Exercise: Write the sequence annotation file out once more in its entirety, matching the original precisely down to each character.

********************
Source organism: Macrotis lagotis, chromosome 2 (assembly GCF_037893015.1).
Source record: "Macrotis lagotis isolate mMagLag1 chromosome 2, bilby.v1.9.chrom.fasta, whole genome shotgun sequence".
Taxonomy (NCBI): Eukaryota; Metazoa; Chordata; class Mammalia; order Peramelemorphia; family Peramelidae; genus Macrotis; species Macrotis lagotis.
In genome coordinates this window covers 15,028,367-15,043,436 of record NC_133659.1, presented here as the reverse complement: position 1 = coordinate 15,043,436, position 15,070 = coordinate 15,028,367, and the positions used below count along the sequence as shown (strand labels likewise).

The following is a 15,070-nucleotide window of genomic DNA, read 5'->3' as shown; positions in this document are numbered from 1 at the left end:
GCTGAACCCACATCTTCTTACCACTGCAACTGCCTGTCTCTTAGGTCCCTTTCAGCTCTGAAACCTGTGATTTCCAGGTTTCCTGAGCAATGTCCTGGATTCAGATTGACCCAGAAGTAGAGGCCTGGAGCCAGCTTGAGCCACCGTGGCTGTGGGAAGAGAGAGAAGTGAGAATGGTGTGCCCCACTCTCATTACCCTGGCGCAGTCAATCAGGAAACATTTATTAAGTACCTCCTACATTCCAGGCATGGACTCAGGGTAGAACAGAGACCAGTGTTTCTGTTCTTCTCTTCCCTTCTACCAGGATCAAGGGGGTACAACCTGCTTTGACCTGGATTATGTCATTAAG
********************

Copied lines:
Source organism: Macrotis lagotis, chromosome 2 (assembly GCF_037893015.1).
Source record: "Macrotis lagotis isolate mMagLag1 chromosome 2, bilby.v1.9.chrom.fasta, whole genome shotgun sequence".
Taxonomy (NCBI): Eukaryota; Metazoa; Chordata; class Mammalia; order Peramelemorphia; family Peramelidae; genus Macrotis; species Macrotis lagotis.
In genome coordinates this window covers 15,028,367-15,043,436 of record NC_133659.1, presented here as the reverse complement: position 1 = coordinate 15,043,436, position 15,070 = coordinate 15,028,367, and the positions used below count along the sequence as shown (strand labels likewise).

The following is a 15,070-nucleotide window of genomic DNA, read 5'->3' as shown; positions in this document are numbered from 1 at the left end:
GCTGAACCCACATCTTCTTACCACTGCAACTGCCTGTCTCTTAGGTCCCTTTCAGCTCTGAAACCTGTGATTTCCAGGTTTCCTGAGCAATGTCCTGGATTCAGATTGACCCAGAAGTAGAGGCCTGGAGCCAGCTTGAGCCACCGTGGCTGTGGGAAGAGAGAGAAGTGAGAATGGTGTGCCCCACTCTCATTACCCTGGCGCAGTCAATCAGGAAACATTTATTAAGTACCTCCTACATTCCAGGCATGGACTCAGGGTAGAACAGAGACCAGTGTTTCTGTTCTTCTCTTCCCTTCTACCAGGATCAAGGGGGTACAACCTGCTTTGACCTGGATTATGTCATTAAG